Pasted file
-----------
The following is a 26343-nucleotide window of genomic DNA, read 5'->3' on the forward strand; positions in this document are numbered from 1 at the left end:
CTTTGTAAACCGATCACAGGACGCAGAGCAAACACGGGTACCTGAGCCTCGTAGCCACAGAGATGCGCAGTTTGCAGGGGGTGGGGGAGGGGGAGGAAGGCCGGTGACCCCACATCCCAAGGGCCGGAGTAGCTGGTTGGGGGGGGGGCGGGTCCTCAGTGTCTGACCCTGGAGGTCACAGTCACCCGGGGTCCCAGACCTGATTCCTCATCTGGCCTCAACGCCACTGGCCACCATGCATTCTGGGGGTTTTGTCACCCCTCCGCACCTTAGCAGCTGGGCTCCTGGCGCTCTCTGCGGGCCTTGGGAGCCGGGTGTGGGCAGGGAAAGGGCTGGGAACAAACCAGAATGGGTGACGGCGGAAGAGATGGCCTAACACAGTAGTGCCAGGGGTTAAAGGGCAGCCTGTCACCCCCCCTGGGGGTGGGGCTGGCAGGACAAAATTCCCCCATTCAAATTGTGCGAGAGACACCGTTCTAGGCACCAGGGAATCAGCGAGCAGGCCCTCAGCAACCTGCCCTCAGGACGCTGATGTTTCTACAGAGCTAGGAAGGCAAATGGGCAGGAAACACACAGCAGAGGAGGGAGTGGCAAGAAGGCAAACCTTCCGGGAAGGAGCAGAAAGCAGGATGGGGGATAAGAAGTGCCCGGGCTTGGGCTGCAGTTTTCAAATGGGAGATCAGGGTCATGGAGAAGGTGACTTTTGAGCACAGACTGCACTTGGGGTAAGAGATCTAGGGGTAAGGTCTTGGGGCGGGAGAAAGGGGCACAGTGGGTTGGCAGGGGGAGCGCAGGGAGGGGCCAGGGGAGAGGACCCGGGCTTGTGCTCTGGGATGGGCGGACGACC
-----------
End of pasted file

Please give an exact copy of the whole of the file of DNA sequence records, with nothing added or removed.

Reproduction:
The following is a 26343-nucleotide window of genomic DNA, read 5'->3' on the forward strand; positions in this document are numbered from 1 at the left end:
CTTTGTAAACCGATCACAGGACGCAGAGCAAACACGGGTACCTGAGCCTCGTAGCCACAGAGATGCGCAGTTTGCAGGGGGTGGGGGAGGGGGAGGAAGGCCGGTGACCCCACATCCCAAGGGCCGGAGTAGCTGGTTGGGGGGGGGGCGGGTCCTCAGTGTCTGACCCTGGAGGTCACAGTCACCCGGGGTCCCAGACCTGATTCCTCATCTGGCCTCAACGCCACTGGCCACCATGCATTCTGGGGGTTTTGTCACCCCTCCGCACCTTAGCAGCTGGGCTCCTGGCGCTCTCTGCGGGCCTTGGGAGCCGGGTGTGGGCAGGGAAAGGGCTGGGAACAAACCAGAATGGGTGACGGCGGAAGAGATGGCCTAACACAGTAGTGCCAGGGGTTAAAGGGCAGCCTGTCACCCCCCCTGGGGGTGGGGCTGGCAGGACAAAATTCCCCCATTCAAATTGTGCGAGAGACACCGTTCTAGGCACCAGGGAATCAGCGAGCAGGCCCTCAGCAACCTGCCCTCAGGACGCTGATGTTTCTACAGAGCTAGGAAGGCAAATGGGCAGGAAACACACAGCAGAGGAGGGAGTGGCAAGAAGGCAAACCTTCCGGGAAGGAGCAGAAAGCAGGATGGGGGATAAGAAGTGCCCGGGCTTGGGCTGCAGTTTTCAAATGGGAGATCAGGGTCATGGAGAAGGTGACTTTTGAGCACAGACTGCACTTGGGGTAAGAGATCTAGGGGTAAGGTCTTGGGGCGGGAGAAAGGGGCACAGTGGGTTGGCAGGGGGAGCGCAGGGAGGGGCCAGGGGAGAGGACCCGGGCTTGTGCTCTGGGATGGGCGGACGACC